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School Board Workshop on Changing Operating Manual Falls into Disarray


BRADENTON - Monday's workshop on proposed changes to the Manatee School Board's Operating Manual had promised strong debate before it started. But after the meeting began, the debate often boiled over with contention, as one board member's heated opposition to some of the suggested changes led to several altercations, culminating with another board member departing the discussion table in the middle of the meeting.

David Miner expressed disdain at some of the revisions, one of which he declared as both a violation of current school board rules and a deliberate attempt to weaken the authority of school board members while strengthening that of the superintendent. 

That revision would place the superintendent in the middle of board members' requests for information from the district by allowing him to "determine if the information requested is available from existing sources or records or if it requires that a special, one-time-only report be developed" and that "In the event the request requires a special report that will divert staff time from established priorities, the Superintendent will notify the requestor and the Board Chair of this fact," a halting of the request that could only be broken by a majority vote at the next scheduled board meeting.

Superintendent Rick Mills advised that the purpose of the revision was to make the handling of such requests go more smoothly, noting that they can often burden district staff and resources. "I'm just asking, let us try to solve the problem first ... it's more efficient that way for us to address it," he said.

In regards to the allegation that the changes would enhance the power of the superintendent, Mills differed: "I challenge anybody to read this document to reach that conclusion."

Board member Robert Gause, disagreeing with Miner, argued the revision still ultimately allows for information requests to be decided by the board: "If I (make an information request), and the superintendent tells me no, then I still have the opportunity to go to the board."

Miner's arguments were met with not only staunch disagreement, but a showing of philosophical differences in how "united" a board should present itself, regardless of disagreements.

Speaking after some of Miner's arguments against the revision, Barbara Harvey said, "I'd like to note that we are supposedly a team," declaring that such debate was fragmenting the board and adding that she was elected to take care of the education needs of children, "not dusting the floor."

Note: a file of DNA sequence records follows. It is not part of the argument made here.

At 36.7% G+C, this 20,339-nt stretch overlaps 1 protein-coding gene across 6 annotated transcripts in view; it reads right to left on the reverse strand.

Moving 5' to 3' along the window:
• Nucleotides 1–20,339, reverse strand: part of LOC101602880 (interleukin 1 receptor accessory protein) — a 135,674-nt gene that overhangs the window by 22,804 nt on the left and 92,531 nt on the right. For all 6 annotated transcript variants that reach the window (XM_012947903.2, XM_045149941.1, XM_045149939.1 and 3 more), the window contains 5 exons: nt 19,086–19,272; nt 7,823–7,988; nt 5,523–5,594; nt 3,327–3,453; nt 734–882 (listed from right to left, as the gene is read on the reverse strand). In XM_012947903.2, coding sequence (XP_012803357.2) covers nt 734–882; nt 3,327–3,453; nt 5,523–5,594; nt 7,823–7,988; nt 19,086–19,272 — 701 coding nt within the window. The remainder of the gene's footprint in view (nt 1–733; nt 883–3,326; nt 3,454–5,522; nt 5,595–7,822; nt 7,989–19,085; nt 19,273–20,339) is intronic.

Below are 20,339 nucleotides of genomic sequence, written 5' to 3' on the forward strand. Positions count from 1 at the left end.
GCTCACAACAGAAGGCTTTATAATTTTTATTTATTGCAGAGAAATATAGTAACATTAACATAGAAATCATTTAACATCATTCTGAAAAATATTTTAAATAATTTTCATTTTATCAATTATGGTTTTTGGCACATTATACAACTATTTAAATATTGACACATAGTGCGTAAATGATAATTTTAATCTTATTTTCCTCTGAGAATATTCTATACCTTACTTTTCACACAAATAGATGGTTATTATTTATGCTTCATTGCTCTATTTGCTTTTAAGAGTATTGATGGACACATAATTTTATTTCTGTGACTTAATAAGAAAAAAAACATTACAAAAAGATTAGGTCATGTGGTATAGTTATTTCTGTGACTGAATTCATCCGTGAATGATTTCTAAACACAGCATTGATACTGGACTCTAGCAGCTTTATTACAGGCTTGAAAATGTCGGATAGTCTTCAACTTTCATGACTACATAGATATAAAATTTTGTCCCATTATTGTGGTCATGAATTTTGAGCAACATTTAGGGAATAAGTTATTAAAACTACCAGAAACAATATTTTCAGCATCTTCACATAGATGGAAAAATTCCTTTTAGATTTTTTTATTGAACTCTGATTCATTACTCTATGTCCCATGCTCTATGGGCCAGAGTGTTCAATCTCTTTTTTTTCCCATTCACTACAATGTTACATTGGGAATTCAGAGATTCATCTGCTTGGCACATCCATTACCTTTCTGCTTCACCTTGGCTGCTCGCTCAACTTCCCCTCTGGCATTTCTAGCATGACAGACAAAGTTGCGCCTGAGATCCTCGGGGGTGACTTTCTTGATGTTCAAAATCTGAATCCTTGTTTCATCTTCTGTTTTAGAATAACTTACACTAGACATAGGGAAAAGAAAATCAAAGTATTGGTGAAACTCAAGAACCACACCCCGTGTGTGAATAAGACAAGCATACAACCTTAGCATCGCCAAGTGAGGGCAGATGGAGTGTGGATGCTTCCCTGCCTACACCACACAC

Harvey left the table after Miner implied that she was a "lapdog," expressing great offense: "I am not a dog," she said before getting up (editor's note: after publication, Miner noted that he did not call Harvey or any other member of the board a "lapdog" or any other name, and that stating "the people who voted for me did not elect me to be a lapdog," was meant only by way of explanaining his own position). 

(Author's response: The reporter regrets penning the assertion that "Harvey left the table after Miner implied that she was a 'lapdog'" in this article. To clarify what transpired: the statement Mr. Miner gave that immediately preceded Mrs. Harvey's retort expressing offense was, "I'm not gonna be a lapdog, and I'm not gonna go along with lapdogs, Mrs. Harvey." Mr. Miner's quote that "the people who voted for me did not elect me to be a lapdog," was said prior to that statement.)

Miner, in defending his own comments during the meeting while also expressing opposition to two proposed rules which suggested that only authorized district spokespersons speak with the media in some cases, and that individual board members "shall refrain from expressing individual opinions," (both were stricken from the draft after further discussion during the workshop) said that board members "should be free to express their conscience." 

"There's implication in here that if you don't agree with something the board has done, you're supposed to shut up," he said at one point.

Citizens attending the meeting also expressed grievances. Local activist Linda Neely stated that not allowing the public to speak at the workshop was against state law, referencing Florida statue 286.0114. Manatee resident and activist Glen Gibalena complained during a recess about the venue (at the METV Studios on 63rd Avenue East) and early time selected for the workshop, saying such that a citizen riding public transit would find it difficult to attend (board members and district staff did note that the workshop was available on television).

Discussion on the drafted document had to be cut short as time had run out before all proposed revisions could be commented on; discussion will be completed at a future workshop before the draft is brought to a public hearing at a regular meeting.


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